If there was a turning point for the ATT, it came with the United States change of tack in 2009. Following the installation of the new Obama administration in Washington D.C., the state department issued a press release stating that it was reversing the position of the previous government. Emboldened by this game changer, the General Assembly introduced resolution 64/68 to convene a Conference on the Arms Trade Treaty in 2012 with three preparatory committee sessions held in the interim. The first attempt to broker the ATT in July 2012 faltered after the United States, China, and Russia requested more time to consider the text. Remarkably, a stronger draft text emerged as a result just nine months later.

And after still more lobbying by international coalitions such as the Control Arms Campaign and international human rights NGOs, a follow-up conference was held in New York in March 2013. But this time it was not the United States, but rather Cuba, Iran, North Korea and Syria that refused to support the process. These four countries highlighted missing references in the final text, including the right to self-determination. In his closing remarks, the president of the conference, Australia’s UN ambassador Peter Woolcott, remarked that the result was “disappointing” and “cast a cloud on the United Nations’ capacity to achieve consensus results on such matters,” though also hinted that “the treaty is coming.” Likewise, the ambassador to the UK stated flatly that this “was not a failure, just success deterred.”

Just a few days after the United Nations conference, on April 2, 2013, the General Assembly approved the ATT by an overwhelming majority. For the first time in history, the international community committed to a legally binding mechanism to restrict transfers of conventional weapons on the grounds that they might be used to violate international humanitarian law and human rights, facilitate terrorism and organized crime, violate United Nations Charter obligations including arms embargoes, be diverted from the intended recipient, and affect regional security and/or impair poverty reduction.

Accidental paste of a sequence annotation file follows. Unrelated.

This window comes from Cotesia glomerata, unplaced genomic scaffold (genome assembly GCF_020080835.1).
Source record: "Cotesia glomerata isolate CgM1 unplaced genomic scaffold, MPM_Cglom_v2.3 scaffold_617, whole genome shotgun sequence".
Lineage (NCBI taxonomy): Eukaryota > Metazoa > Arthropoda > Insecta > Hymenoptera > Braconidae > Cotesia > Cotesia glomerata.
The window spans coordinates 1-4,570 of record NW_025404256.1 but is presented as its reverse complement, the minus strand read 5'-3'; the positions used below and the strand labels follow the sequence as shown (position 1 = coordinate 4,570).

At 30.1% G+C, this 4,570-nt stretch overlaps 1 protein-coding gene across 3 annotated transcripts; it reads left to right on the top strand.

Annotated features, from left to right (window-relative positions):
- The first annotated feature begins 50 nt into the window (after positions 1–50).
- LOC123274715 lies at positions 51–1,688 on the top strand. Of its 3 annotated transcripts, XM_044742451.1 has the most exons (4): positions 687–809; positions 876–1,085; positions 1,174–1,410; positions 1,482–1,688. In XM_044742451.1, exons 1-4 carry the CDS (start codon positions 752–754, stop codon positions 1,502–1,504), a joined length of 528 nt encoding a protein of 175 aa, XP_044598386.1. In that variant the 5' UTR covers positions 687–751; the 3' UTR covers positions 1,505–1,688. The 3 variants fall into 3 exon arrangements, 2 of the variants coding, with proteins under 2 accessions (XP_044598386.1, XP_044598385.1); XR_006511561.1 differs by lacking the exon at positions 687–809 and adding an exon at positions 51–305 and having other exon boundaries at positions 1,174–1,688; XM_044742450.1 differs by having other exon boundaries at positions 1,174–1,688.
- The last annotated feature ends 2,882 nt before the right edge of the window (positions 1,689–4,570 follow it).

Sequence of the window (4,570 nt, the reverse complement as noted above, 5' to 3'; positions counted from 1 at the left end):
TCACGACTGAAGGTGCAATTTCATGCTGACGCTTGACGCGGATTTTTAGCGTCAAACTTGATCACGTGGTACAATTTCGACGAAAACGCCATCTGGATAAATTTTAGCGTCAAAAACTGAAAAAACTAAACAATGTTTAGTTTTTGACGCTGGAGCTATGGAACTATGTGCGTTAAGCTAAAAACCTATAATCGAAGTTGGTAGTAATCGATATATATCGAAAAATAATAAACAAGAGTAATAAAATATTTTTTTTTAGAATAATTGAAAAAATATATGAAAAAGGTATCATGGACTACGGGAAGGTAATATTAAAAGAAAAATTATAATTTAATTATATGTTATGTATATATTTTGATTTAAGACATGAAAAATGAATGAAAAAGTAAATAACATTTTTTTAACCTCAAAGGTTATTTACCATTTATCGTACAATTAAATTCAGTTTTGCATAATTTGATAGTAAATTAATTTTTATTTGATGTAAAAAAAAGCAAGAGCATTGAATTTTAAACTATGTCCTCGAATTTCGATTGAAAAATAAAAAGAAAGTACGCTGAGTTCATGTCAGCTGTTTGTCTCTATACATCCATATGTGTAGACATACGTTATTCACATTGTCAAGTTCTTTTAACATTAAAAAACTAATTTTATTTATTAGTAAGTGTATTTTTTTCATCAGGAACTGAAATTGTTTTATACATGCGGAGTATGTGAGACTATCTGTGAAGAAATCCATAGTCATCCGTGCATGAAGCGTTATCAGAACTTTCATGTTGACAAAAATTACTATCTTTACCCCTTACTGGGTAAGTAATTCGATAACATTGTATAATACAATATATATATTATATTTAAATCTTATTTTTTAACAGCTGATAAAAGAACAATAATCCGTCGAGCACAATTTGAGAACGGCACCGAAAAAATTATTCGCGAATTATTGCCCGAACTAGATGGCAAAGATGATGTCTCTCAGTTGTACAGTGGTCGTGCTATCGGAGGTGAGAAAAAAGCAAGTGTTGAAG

And while there is much to commend in the newly minted ATT, there are also significant gaps and limitations. While the treaty covers battle tanks, combat aircraft, attack helicopters, warships, missiles, large-caliber artillery systems, and small arms and light weapons, “civilian-style” firearms are exempt from the treaty, a concession to the United States, the only country in the world that regards gun possession as a right and not a privilege. The ATT is also criticized for lacking a clause banning the supply of arms to non-state actors as well as ambiguities about its scope and enforcement. Indeed, many are concerned with situations such as Syria where the West is actively considering the arming of rebel forces there.

Ultimately, like most international agreements, the ATT will only be as strong as the states that back it. And it is worth underlining that major players such as China and Russia abstained in the final vote, suggesting that agreement is not as universal as presumed. And notwithstanding increased efforts of the Obama administration to advance arms control at home, there are real concerns that the Senate may not gather the two thirds majority required to approve the ATT. That said, once the treaty comes into effect (90 days after it is ratified by the 50th signatory) it gives added impetus to entities such as the Security Council, the European Union, and the International Criminal Court to punish violators, including arms dealers. And this, surely, is cause for celebration.

Robert Muggah is the Research Director of the Igarapé Institute, a Principal of the SecDev Group, and a professor at the Instituto de Relações Internacionais, Pontifícia Universidade Católica do Rio de Janeiro.

Published on The Global Observatory, 2013/4/3